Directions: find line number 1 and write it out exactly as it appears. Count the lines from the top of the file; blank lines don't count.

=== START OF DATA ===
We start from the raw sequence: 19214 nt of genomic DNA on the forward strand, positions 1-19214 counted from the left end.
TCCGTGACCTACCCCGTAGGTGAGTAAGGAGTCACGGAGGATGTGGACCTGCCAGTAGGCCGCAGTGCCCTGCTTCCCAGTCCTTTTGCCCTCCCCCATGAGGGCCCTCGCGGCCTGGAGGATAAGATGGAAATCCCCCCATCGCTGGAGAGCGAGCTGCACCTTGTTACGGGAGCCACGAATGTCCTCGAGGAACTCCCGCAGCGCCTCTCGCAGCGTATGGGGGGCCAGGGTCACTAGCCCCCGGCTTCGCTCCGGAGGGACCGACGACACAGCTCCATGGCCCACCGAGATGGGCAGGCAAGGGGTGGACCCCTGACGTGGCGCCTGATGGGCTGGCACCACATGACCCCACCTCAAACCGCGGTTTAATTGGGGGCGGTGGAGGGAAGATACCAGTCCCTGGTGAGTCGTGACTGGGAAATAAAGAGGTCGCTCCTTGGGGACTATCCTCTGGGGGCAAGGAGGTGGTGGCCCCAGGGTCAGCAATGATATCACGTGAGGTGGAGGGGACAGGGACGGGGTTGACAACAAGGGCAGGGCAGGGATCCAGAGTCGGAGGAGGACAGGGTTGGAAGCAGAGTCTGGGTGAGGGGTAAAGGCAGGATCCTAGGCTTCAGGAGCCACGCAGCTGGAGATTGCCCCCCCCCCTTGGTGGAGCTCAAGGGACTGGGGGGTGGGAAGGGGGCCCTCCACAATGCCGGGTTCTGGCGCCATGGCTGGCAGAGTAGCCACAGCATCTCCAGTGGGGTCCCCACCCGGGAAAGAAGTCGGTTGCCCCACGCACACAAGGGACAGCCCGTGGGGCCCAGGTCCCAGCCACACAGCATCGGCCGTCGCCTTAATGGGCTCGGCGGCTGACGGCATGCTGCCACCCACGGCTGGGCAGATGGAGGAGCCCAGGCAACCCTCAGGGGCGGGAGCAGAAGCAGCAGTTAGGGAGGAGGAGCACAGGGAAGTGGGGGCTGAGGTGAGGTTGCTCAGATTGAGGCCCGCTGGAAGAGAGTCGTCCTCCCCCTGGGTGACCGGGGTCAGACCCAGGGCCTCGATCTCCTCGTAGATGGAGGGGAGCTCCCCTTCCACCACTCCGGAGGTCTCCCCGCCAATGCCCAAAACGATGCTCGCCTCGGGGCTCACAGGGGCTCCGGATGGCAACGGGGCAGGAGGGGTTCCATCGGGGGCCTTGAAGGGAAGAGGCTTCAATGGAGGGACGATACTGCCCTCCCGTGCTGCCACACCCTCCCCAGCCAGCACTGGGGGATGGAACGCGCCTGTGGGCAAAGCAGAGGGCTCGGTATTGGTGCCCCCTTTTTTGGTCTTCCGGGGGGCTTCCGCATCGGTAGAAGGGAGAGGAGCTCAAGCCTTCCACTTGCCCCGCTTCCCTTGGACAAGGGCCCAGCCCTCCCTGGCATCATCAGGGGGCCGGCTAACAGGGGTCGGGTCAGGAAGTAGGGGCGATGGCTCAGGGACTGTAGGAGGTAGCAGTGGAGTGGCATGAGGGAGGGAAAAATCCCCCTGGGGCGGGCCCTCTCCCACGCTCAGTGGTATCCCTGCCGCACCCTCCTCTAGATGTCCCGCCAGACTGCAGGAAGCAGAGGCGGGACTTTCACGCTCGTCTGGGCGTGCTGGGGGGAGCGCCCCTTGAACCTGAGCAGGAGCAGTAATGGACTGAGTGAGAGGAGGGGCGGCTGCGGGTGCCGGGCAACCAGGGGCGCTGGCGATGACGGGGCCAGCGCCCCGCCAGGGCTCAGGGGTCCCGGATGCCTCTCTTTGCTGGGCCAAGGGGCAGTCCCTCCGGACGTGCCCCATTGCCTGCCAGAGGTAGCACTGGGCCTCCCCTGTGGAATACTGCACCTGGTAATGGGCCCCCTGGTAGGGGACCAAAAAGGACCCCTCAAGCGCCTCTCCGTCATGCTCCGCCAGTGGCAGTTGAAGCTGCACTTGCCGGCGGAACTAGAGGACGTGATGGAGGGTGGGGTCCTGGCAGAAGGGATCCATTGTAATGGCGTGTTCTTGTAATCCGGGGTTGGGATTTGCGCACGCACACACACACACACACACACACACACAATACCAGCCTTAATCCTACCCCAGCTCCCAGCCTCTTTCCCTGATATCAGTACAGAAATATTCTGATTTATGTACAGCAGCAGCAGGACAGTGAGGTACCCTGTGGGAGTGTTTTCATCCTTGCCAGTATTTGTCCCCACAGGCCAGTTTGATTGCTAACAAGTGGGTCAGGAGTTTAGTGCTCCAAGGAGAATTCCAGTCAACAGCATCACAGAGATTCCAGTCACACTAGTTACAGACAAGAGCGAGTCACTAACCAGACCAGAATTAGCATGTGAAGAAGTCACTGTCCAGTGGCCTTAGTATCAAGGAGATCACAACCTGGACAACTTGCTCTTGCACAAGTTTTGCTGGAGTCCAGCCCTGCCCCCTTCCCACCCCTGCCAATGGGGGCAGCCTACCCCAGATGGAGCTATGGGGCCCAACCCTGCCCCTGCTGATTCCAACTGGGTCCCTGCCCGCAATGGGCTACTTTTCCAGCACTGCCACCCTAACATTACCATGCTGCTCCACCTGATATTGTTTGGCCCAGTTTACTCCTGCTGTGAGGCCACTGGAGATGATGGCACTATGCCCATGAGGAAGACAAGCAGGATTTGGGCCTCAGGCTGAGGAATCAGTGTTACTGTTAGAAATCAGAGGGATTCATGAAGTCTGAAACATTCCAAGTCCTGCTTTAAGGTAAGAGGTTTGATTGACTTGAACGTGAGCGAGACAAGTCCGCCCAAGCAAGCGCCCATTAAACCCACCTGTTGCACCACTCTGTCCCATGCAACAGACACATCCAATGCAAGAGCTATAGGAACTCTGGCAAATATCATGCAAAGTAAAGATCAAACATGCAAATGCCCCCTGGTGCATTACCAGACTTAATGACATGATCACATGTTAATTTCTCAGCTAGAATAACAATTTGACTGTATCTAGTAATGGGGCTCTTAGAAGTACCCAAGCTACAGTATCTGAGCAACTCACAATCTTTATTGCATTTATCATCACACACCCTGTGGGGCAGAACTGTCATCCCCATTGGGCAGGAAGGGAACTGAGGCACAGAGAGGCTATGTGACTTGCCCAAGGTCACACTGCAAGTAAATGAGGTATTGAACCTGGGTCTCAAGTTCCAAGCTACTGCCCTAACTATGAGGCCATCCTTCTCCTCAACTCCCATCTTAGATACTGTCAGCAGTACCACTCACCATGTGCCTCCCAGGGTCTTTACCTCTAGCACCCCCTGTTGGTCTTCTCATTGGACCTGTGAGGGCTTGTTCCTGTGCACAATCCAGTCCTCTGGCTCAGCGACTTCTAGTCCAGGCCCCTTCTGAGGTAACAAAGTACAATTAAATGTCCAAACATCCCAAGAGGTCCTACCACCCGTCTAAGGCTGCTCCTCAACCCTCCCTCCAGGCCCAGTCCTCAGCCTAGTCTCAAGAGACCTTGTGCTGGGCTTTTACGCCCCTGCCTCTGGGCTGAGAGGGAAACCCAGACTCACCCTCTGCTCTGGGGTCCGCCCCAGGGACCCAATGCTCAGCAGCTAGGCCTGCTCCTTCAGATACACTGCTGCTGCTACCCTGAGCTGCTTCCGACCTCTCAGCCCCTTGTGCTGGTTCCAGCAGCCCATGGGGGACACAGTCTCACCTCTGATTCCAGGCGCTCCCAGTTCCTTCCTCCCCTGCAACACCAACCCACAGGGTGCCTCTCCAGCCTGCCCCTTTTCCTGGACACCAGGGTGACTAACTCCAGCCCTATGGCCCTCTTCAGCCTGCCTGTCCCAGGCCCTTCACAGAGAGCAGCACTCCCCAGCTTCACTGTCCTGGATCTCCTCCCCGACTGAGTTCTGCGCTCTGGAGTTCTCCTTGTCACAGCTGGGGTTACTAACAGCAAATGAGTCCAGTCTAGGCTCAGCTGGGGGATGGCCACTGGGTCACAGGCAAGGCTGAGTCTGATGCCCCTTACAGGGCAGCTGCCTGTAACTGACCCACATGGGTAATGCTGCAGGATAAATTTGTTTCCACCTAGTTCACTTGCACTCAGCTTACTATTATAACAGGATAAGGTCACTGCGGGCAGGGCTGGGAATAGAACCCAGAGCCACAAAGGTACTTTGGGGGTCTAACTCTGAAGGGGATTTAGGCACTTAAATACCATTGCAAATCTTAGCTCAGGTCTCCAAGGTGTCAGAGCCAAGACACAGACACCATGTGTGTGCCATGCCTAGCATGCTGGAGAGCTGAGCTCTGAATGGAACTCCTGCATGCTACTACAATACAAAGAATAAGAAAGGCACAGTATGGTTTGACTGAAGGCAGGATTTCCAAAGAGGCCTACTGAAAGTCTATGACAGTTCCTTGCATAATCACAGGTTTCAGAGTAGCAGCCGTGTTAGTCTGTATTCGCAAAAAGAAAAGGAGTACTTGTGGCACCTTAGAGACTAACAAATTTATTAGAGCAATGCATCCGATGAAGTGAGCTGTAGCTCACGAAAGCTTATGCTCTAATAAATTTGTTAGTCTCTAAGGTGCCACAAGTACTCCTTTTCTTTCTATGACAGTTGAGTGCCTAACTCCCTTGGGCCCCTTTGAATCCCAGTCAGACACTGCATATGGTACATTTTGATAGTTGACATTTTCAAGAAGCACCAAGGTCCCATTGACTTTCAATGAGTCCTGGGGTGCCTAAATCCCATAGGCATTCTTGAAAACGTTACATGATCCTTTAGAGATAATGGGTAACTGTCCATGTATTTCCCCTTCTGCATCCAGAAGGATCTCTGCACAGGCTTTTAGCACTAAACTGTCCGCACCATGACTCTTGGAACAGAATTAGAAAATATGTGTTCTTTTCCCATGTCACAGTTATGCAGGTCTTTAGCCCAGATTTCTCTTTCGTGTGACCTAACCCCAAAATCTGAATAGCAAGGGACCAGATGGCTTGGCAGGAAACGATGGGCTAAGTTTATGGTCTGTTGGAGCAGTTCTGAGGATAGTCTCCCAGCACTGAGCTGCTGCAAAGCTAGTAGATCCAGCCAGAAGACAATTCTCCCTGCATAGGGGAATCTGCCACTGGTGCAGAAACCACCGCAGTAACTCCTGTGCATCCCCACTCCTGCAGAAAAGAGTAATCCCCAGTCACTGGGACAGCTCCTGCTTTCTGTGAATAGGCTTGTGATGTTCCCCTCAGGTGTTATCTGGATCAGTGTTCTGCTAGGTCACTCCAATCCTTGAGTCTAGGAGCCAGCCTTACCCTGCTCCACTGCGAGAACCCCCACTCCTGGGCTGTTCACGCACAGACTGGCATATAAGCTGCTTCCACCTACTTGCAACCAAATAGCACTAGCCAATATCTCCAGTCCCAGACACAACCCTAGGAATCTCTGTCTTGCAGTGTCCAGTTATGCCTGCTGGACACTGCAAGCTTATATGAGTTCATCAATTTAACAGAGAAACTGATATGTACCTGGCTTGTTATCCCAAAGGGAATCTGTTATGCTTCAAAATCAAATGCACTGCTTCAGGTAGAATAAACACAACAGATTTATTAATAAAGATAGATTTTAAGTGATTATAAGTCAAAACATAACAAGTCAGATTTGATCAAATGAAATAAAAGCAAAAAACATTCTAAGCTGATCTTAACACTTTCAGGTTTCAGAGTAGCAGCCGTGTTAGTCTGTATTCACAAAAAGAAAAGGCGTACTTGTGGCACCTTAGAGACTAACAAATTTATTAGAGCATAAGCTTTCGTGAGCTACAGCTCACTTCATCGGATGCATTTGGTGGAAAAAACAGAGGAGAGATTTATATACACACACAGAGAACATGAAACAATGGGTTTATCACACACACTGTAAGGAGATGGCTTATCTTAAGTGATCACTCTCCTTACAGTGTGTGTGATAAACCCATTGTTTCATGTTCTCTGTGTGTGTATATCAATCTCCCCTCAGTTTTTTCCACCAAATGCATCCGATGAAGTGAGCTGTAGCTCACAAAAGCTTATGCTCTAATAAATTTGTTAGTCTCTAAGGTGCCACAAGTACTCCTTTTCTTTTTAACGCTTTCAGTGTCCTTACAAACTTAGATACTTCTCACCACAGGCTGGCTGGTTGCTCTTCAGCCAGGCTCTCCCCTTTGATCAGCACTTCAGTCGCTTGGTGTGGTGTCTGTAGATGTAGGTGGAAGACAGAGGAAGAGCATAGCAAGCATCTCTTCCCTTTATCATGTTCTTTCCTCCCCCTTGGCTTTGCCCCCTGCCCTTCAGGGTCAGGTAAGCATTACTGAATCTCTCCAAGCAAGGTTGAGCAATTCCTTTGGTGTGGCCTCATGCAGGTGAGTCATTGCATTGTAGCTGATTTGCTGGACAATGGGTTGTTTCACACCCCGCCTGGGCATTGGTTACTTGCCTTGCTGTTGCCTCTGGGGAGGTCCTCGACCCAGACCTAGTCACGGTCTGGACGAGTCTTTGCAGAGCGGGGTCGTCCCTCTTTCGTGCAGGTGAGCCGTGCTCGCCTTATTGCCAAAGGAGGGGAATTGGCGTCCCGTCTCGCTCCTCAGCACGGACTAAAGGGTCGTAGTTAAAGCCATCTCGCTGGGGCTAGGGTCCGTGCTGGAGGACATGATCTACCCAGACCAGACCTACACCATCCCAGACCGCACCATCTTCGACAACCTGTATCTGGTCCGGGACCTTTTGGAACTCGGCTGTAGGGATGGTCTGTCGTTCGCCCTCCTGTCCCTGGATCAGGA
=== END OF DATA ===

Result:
We start from the raw sequence: 19214 nt of genomic DNA on the forward strand, positions 1-19214 counted from the left end.